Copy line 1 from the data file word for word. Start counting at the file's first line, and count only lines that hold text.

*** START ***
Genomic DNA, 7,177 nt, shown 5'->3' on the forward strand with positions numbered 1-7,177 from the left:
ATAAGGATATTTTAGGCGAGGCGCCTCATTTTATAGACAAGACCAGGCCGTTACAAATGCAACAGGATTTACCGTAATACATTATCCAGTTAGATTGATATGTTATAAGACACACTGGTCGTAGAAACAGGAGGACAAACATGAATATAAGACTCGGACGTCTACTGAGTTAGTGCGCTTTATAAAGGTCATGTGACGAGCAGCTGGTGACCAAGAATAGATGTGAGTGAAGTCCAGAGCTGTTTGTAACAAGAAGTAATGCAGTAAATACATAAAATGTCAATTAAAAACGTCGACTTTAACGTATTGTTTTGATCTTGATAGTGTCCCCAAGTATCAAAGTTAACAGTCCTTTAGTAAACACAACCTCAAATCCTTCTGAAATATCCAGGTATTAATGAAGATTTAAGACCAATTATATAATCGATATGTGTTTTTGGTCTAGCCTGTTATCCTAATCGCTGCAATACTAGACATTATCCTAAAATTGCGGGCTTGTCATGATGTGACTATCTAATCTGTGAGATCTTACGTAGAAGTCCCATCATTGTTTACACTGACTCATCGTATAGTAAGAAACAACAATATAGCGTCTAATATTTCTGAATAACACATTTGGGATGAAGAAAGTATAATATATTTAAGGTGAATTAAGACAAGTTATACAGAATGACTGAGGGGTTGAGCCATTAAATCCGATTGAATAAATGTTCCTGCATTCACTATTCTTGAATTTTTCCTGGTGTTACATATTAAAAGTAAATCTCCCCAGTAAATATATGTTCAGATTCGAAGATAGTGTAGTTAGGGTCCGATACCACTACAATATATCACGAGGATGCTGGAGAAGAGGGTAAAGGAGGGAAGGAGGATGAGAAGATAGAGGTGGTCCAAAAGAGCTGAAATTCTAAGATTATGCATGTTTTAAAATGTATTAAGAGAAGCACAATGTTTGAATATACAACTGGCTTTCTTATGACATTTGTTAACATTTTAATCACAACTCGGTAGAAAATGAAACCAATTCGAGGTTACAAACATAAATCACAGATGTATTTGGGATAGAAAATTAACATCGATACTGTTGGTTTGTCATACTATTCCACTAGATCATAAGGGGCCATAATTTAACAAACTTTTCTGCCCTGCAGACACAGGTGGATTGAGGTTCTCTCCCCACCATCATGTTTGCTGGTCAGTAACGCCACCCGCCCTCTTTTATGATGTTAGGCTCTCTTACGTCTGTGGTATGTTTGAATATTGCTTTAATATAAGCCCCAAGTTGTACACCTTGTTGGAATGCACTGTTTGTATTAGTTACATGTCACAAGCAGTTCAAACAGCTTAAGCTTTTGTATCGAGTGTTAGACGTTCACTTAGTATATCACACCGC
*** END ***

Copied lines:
Genomic DNA, 7,177 nt, shown 5'->3' on the forward strand with positions numbered 1-7,177 from the left: